That’s the exact length of my work commute (that is, if don’t count stopping at the milk coffee-tea stall along the way). Of those forty-two minutes, less than ten are spent underground, passing two subway stops on Line 11 of the Shanghai Metro – from Shaanxi Nan Lu to Jiaotong University (it’s actually closer to seven; I timed it on a particularly boring morning).
These are my impressions of those ten fleeting minutes, partly inspired by this scene from Broad City – my attempt to capture the essence of a Shanghai subway commute:
- There is a man simultaneously eating both of the jianbing (stuffed to the brim with eggs, scallions, hoisin sauce, and a pair of deep-fried youtiao) that he is holding in both hands. I am both disgusted at someone eating on the metro, but I would be lying if I wasn’t a little impressed at his determination to double-fist breakfast.
- A middle-aged man, arms and legs wrapped around a pole, sweating profusely, though it’s barely 35ºF outside.
- A woman wearing a full set of false lashes, her hair perfectly blown out curled, and her skin just a tad too ashen to be her natural tint. That make-up must have taken at least 45 minutes to put on (What’s her secret? I woke up at 7am and I still look.. well, like this).
- A middle-aged businessman talking loudly through his iPhone (“NO, 听我说…”）
- An Ayi whose hairstyle is reminiscent of instant ramen or ’90s Justin Timberlake’ (which reminds me, had I eaten breakfast?).
- A girl my age, who I’m pretty sure has mastered the stand-up nap. She’s snoring ever so gently. (Please teach me your technique, subway lady)
- At least four girls glued to their iPhones, watching Korean dramas (seriously? Korean dramas at 8am?)
- Awkward Chinese couples, languidly embracing like listless sausages.
- A 20-something wearing a PM2.5 a mask (He must have a cold. The AQI today is 78, much too low for a mask)
- Two people who managed to nab a seat, holding on to giant suitcases, looking as if they’re on the way to the Airport (dudes, you’re on the wrong line)
- A man in his 50s, proudly wearing a Steelers jacket (China: where Ben Roethlisberger fans go to hide)
- And me.
I feel like lately I’ve been alternating between more personal and more observational entries and I don’t know which ones I should focus more on. I’ve been able to spend a little more time writing the past few days, stuck at home with a case of that Chinese food poisoning all expats get on the regular, partially the fault of Qingdao.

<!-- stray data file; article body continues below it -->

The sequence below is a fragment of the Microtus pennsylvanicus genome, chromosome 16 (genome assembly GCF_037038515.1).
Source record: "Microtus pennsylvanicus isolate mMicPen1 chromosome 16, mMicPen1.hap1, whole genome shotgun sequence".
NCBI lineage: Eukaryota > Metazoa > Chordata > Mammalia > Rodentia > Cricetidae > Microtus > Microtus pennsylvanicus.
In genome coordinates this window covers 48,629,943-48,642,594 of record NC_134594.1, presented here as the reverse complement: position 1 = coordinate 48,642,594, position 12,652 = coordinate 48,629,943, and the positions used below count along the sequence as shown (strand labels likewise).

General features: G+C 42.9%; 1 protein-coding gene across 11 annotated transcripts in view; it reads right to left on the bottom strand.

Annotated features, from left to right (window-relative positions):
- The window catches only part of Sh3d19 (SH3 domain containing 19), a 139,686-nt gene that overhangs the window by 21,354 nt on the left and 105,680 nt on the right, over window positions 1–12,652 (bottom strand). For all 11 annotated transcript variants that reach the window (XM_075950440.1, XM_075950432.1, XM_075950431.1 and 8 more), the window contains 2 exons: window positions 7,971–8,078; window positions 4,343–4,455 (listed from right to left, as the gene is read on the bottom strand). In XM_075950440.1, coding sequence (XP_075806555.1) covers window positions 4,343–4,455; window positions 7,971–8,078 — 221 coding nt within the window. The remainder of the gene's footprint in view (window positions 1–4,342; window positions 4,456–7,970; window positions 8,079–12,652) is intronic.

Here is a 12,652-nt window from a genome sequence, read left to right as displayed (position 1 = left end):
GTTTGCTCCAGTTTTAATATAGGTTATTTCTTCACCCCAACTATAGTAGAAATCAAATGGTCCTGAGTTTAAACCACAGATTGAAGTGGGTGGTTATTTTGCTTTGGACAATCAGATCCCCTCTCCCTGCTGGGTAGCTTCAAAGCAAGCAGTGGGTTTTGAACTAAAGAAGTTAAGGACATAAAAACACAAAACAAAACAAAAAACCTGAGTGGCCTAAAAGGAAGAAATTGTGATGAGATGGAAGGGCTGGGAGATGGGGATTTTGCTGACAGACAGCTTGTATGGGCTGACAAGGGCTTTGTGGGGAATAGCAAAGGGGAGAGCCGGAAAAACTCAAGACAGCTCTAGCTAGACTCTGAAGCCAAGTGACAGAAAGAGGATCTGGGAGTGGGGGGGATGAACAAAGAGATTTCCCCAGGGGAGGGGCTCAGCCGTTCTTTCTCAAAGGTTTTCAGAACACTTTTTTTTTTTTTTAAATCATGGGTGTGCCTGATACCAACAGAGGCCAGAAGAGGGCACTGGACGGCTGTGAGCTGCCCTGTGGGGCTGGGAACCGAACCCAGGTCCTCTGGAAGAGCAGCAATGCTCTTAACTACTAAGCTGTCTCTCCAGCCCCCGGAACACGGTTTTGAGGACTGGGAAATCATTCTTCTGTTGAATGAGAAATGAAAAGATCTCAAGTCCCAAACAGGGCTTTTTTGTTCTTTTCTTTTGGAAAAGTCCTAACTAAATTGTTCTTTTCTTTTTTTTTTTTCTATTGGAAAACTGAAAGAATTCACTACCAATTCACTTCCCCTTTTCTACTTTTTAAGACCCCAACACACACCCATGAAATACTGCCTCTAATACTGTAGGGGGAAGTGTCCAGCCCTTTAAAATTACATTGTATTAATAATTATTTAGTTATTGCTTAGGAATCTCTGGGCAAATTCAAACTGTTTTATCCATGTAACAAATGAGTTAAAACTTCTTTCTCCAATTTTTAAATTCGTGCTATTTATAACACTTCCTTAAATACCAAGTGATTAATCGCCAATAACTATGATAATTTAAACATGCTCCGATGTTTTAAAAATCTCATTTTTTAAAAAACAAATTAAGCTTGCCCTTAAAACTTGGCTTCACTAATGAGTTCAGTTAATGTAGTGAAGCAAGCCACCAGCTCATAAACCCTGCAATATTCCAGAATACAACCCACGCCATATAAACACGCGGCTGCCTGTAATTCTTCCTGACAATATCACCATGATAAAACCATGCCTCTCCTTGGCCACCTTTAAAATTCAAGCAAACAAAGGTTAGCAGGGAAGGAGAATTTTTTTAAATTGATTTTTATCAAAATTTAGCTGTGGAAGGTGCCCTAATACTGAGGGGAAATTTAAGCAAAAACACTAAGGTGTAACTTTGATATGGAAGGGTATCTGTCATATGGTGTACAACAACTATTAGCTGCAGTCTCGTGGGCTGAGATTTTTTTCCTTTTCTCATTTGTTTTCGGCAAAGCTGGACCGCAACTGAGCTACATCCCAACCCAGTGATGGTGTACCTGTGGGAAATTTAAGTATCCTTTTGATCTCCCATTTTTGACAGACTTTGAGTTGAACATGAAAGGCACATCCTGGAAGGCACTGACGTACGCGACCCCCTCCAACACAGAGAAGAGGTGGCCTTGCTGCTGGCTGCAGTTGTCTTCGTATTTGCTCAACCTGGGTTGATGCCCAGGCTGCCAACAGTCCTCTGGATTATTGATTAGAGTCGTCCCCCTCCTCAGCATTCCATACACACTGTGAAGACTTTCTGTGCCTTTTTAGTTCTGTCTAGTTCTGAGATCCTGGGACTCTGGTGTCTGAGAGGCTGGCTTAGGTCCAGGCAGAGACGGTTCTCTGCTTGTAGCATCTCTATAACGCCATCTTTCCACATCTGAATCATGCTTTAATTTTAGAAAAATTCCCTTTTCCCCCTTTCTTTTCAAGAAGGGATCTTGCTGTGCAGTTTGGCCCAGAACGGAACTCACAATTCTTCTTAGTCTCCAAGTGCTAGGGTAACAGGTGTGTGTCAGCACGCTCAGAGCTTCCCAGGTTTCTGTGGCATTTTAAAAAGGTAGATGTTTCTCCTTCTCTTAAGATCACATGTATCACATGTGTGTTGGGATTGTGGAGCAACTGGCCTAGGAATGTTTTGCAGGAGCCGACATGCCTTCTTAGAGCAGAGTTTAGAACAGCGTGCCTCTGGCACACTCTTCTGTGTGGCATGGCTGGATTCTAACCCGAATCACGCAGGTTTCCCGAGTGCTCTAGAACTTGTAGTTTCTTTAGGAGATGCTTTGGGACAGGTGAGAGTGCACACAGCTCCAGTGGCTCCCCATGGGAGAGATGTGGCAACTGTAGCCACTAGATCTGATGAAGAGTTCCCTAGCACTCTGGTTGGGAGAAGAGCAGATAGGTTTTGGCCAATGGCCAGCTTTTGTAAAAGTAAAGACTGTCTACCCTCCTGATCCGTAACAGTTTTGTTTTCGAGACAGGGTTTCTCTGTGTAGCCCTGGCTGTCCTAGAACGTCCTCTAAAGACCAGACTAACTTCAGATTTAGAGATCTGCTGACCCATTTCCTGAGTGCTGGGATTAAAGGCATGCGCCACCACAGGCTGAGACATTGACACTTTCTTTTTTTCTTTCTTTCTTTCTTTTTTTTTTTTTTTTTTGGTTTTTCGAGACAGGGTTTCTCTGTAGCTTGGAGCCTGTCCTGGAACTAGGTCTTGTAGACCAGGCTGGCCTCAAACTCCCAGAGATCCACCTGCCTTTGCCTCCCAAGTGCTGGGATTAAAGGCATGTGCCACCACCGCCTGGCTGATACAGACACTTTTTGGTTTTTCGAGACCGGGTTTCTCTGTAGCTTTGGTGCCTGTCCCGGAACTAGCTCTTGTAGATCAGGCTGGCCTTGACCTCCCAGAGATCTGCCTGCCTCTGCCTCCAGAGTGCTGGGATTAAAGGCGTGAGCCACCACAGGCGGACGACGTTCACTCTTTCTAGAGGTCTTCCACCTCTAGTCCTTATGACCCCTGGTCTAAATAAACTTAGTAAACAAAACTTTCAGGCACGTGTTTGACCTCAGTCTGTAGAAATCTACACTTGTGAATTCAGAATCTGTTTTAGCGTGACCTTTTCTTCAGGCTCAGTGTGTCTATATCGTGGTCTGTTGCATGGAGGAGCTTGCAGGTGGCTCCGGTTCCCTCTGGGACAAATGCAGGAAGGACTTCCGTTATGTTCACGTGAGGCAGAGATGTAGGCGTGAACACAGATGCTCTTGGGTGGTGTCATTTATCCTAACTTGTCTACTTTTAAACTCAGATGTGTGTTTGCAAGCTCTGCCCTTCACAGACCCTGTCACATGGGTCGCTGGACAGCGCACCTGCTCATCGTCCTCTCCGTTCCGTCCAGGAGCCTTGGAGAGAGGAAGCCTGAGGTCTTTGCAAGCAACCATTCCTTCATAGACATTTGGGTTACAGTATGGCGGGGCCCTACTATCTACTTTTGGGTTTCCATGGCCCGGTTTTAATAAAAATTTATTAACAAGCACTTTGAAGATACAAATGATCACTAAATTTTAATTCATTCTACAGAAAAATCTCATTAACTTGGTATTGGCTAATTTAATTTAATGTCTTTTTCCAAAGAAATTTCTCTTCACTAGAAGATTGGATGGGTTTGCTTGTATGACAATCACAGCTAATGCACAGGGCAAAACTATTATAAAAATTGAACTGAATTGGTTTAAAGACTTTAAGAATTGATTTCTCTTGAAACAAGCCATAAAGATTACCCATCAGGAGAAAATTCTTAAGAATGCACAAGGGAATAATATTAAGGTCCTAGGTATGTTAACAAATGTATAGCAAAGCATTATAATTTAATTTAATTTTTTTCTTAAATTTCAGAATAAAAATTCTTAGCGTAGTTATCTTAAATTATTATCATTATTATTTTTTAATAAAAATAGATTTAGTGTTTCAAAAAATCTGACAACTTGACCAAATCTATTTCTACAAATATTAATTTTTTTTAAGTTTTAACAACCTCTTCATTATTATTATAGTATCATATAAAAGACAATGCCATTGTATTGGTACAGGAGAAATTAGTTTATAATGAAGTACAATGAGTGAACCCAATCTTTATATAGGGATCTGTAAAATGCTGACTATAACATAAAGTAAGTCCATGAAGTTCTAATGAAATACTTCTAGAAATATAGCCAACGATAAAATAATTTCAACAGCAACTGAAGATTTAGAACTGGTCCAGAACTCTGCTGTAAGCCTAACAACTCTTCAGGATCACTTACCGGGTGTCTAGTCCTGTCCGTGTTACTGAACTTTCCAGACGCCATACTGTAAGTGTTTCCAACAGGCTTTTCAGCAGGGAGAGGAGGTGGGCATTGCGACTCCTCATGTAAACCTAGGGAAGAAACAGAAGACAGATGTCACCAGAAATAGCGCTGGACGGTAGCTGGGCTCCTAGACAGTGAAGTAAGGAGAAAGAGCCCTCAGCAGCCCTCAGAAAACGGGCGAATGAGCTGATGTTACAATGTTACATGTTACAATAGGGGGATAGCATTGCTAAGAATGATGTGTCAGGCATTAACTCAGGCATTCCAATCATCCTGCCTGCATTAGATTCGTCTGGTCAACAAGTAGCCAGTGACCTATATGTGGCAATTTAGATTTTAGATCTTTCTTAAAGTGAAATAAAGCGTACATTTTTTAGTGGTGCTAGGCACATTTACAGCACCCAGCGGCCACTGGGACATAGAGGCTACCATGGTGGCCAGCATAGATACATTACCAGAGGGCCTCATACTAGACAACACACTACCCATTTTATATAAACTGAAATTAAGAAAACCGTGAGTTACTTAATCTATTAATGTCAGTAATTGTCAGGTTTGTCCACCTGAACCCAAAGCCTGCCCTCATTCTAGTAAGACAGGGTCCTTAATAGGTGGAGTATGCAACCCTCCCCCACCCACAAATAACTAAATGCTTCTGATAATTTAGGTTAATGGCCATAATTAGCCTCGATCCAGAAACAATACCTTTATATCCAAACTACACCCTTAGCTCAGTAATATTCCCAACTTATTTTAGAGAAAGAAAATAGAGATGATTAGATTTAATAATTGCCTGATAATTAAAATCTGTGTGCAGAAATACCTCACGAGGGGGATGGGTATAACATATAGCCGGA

You know, I don’t really know who is reading these entries, so in some ways it feels weird to put personal thoughts out in the open. But, on the other hand, isn’t that the whole point of blogging? I choose to share my thoughts with strangers, because in some ways, writing about my life helps capture what these years are really like. I have a few entries drafted that are verging on the almost too personal, talking about the reasons I first began writing, my health, and the ways my Russian and American upbringings have clashed (especially as of late, but on the other hand, I think that linked entry was probably my favorite post I wrote on this site).
The only person who I know definitely reads my blog is the one who encouraged me to start writing again, over a year ago (Hi!). And the rest? Well, that just goes into the void. I rarely check my stats, but when I do, I am always perplexed by the countries that come up (although really, it’s probably just the VPNs of people escaping the great firewall). In the end though, it’s not about the view count, it’s about being happy with the writing that I put out.
Frivolous Monsters says
I don’t know if you’ve seen Old Boy, the original 2003 version, but having read your previous post with all the live creature eating then your life sounded like a Korean film to me.
And as for the personal posts I think the most important thing (for you) is that you’ve written them. Even if you don’t ever show them to us strangers do make sure that you hold onto all your writing and in the future they should be of great value to you.
Yes! We were actually reminded of the Oldboy scene when ordering the squid, although it was not quite as alive as the one in the film, much to our chagrin
I think what writing ‘openly’ gives me is a sense of accountability for what I write (I’ve been thinking a lot about this NYTimes article recently, which I think you also took note of on Twitter: http://well.blogs.nytimes.com/2015/01/19/writing-your-way-to-happiness/). Putting it out here also allows me to connect entries together and see patterns in my writing, which honestly really help with my memory. I have a notoriously bad memory for things, especially conversations and over the past few months, I’ve had things come back to me that I hadn’t thought of in years, which I think has come from putting it all down. There are definitely private things that I don’t think are appropriate for a place like a blog, but I’m seeing this as more of a venue where I’m able to open up, which I think is a good thing. 🙂
Nice post! Funny, I have exactly the same feeling about blogging 🙂
Right?! I feel like it’s such a weird form of writing. I’m sharing a lot of my private thoughts, but they’re only the private thoughts I’m okay sharing.